Tonight I was foolish enough to think my family and I could waltz into a restaurant on Valentine’s and get a table without much trouble. We were trying a restaurant we hadn’t been to before and I realized as soon as we pulled into the parking lot this probably wasn’t the best night to experiment. We went inside anyway to see how long the wait was. Much to my surprise, the hostess told us it was only about a 15-20 minute wait. I looked around the restaurant and, while it was full, there wasn’t a large number of people waiting on tables. We got on the waiting list and then proceeded to wait.
What I saw during the wait was kind of surprising. I noticed that the staff were diligently doing their jobs, quickly moving from one spot to another. I had to be careful not to step too far away from the waiting area or I was sure to bump into one of the busy bee workers. And while the staff was incredibly focused on the operations of the restaurant, I couldn’t help but notice they were almost oblivious to their customers, whether those customers be waiting for a table, eating their meal, or somewhere in between. I looked around the restaurant of about 40 tables and noticed that at any given moment there were numerous people looking to get the attention of their waitress. Customers coming in through the door were rarely greeted in a timely manner. Those of us waiting for a table were ignored completely, even as our original wait time came and went.
It dawned on me that this situation is not unlike what happens with some software development projects. We get in the groove of producing the software and never take time to make sure we’re satisfying the customer. Yes, those of us practicing agile have the advantage of delivering in short iterations which, at worst, won’t allow a project to go too long before the customer is back in the mix. But, even on agile projects, I’ve seen teams go through an entire iteration without giving much thought to the customer’s needs beyond the initial planning meeting. We think we understand exactly what the customer wants, can’t or simply don’t get continuous feedback from the customer during the iteration, and we develop the functionality. We become like the restaurant’s staff, who are so busy running the restaurant that they forget about the very people who really keep the restaurant running, the customers. Sure, the orders are taken, the food is getting out to people, drinks are refilled, new people are put on the waiting list, etc., but the customers aren’t satisfied, let alone happy. The software gets designed, written, documented, tested, etc. but the customers aren’t satisfied, let alone happy. Sound familiar?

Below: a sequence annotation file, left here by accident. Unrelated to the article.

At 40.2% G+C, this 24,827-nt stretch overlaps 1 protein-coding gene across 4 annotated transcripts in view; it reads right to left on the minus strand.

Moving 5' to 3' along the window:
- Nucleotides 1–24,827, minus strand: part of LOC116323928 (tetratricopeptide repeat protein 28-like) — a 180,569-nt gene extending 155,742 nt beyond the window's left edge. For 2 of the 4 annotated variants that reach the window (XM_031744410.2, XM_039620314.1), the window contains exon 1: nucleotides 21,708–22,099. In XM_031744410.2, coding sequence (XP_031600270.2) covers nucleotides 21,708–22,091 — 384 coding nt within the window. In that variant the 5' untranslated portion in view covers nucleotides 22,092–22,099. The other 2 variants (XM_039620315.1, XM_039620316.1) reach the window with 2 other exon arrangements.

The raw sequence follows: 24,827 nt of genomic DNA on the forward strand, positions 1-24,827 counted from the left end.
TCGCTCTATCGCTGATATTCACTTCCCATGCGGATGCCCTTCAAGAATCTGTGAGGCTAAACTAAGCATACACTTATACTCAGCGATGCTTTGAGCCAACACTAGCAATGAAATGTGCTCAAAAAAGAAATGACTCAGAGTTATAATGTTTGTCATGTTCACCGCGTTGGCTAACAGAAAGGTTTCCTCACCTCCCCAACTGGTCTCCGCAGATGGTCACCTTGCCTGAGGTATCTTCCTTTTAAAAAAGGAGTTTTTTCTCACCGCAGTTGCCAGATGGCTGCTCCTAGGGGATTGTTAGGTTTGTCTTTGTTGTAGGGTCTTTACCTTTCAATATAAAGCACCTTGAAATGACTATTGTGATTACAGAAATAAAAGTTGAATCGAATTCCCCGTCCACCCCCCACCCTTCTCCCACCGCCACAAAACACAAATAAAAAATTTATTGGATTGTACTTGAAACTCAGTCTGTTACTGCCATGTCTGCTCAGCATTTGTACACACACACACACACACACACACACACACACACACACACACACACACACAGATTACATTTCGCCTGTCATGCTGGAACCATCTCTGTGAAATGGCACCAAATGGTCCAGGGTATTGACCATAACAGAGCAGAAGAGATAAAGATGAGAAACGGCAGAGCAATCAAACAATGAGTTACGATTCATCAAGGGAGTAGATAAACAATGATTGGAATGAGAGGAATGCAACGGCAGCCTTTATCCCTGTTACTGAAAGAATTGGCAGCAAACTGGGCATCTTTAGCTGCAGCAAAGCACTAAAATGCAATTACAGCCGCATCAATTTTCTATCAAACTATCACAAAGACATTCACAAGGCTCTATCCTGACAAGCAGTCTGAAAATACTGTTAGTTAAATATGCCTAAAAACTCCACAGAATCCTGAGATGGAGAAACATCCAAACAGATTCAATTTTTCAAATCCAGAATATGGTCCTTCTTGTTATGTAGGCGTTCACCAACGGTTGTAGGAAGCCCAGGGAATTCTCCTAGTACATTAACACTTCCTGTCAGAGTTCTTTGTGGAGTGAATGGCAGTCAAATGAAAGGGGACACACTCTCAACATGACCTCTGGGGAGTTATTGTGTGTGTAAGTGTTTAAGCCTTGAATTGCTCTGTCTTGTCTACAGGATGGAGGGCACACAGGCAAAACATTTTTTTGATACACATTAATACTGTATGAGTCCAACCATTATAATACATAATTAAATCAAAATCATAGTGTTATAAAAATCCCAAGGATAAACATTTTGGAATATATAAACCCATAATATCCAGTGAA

Tonight was a good reminder that technical and operational excellence is critical to delivering a good customer experience, but if we lose sight of the customer in that process then we will fail miserably. We need to be diligent about keeping constant contact with the customer and focusing on the value we’re delivering. We don’t want our customers to walk away from us like my family and others did on the restaurant we attempted to eat dinner at tonight.